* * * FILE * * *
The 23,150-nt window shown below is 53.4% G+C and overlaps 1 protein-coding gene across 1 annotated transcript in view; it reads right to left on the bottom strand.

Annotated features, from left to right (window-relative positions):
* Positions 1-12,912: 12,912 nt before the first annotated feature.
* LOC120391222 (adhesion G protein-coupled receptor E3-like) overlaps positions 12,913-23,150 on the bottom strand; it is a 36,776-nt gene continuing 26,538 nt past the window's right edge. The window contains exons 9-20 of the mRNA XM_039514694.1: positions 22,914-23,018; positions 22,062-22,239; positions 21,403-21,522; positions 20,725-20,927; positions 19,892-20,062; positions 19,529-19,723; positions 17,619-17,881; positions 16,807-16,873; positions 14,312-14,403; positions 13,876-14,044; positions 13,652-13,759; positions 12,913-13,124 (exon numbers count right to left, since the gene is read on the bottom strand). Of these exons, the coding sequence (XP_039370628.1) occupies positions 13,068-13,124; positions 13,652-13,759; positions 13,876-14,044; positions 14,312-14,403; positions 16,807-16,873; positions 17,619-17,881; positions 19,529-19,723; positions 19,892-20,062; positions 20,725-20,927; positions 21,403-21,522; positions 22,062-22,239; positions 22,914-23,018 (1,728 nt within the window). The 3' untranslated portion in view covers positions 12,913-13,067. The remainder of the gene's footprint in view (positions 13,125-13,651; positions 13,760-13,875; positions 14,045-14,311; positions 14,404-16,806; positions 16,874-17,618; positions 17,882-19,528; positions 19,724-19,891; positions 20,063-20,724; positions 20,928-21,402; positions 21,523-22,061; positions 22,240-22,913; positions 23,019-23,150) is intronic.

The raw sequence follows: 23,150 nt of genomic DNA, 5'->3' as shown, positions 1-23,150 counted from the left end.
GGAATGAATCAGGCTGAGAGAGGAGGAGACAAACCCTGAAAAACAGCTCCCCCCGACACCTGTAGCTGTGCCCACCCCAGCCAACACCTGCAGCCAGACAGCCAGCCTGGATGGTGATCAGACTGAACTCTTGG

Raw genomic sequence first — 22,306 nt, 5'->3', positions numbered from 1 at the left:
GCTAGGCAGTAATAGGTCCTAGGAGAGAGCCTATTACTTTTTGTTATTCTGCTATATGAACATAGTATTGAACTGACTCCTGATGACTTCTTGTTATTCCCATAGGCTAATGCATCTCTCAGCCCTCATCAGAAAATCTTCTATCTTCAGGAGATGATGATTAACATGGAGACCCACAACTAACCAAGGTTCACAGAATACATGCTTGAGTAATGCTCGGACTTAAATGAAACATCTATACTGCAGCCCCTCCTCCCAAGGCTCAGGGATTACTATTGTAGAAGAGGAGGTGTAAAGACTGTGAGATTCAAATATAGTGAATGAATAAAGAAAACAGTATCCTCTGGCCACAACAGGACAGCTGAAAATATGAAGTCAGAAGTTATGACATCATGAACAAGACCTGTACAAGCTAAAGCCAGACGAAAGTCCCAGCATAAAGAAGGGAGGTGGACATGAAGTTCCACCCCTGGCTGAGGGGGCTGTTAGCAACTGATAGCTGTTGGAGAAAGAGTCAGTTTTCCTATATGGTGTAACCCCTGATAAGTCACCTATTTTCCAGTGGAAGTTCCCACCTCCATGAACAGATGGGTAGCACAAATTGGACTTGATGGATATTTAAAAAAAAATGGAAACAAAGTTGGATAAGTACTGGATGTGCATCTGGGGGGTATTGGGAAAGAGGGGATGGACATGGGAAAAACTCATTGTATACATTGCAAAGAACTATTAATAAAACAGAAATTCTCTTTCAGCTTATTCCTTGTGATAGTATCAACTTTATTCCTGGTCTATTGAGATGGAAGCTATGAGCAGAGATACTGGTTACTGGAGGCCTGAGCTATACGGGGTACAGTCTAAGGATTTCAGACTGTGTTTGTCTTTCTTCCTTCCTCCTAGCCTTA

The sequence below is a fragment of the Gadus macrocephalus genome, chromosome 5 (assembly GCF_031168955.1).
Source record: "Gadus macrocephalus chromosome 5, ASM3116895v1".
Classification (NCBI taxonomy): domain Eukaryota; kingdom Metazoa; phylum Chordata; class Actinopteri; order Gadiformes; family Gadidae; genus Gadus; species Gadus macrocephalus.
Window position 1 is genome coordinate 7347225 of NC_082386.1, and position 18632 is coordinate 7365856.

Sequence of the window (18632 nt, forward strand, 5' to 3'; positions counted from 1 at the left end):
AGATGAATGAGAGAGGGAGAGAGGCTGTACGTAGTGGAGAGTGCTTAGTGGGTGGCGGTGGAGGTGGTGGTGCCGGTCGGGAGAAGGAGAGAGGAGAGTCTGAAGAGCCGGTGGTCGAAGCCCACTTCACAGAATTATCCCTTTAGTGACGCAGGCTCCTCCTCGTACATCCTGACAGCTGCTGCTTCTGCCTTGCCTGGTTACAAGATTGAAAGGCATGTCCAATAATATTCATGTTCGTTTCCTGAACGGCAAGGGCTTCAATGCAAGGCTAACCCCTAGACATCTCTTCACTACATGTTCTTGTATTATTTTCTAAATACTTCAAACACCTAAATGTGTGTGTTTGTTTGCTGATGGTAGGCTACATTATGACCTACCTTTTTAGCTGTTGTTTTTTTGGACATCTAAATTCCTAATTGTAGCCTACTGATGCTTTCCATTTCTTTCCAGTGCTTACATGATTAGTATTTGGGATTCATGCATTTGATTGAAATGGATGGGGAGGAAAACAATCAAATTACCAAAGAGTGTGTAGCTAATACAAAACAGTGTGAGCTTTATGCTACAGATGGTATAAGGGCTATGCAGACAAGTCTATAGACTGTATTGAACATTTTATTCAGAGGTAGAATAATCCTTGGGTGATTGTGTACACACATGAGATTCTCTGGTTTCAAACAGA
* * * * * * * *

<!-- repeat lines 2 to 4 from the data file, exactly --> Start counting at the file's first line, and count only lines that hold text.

Annotated features, from left to right (window-relative positions):
* Positions 1-12,912: 12,912 nt before the first annotated feature.
* LOC120391222 (adhesion G protein-coupled receptor E3-like) overlaps positions 12,913-23,150 on the bottom strand; it is a 36,776-nt gene continuing 26,538 nt past the window's right edge. The window contains exons 9-20 of the mRNA XM_039514694.1: positions 22,914-23,018; positions 22,062-22,239; positions 21,403-21,522; positions 20,725-20,927; positions 19,892-20,062; positions 19,529-19,723; positions 17,619-17,881; positions 16,807-16,873; positions 14,312-14,403; positions 13,876-14,044; positions 13,652-13,759; positions 12,913-13,124 (exon numbers count right to left, since the gene is read on the bottom strand). Of these exons, the coding sequence (XP_039370628.1) occupies positions 13,068-13,124; positions 13,652-13,759; positions 13,876-14,044; positions 14,312-14,403; positions 16,807-16,873; positions 17,619-17,881; positions 19,529-19,723; positions 19,892-20,062; positions 20,725-20,927; positions 21,403-21,522; positions 22,062-22,239; positions 22,914-23,018 (1,728 nt within the window). The 3' untranslated portion in view covers positions 12,913-13,067. The remainder of the gene's footprint in view (positions 13,125-13,651; positions 13,760-13,875; positions 14,045-14,311; positions 14,404-16,806; positions 16,874-17,618; positions 17,882-19,528; positions 19,724-19,891; positions 20,063-20,724; positions 20,928-21,402; positions 21,523-22,061; positions 22,240-22,913; positions 23,019-23,150) is intronic.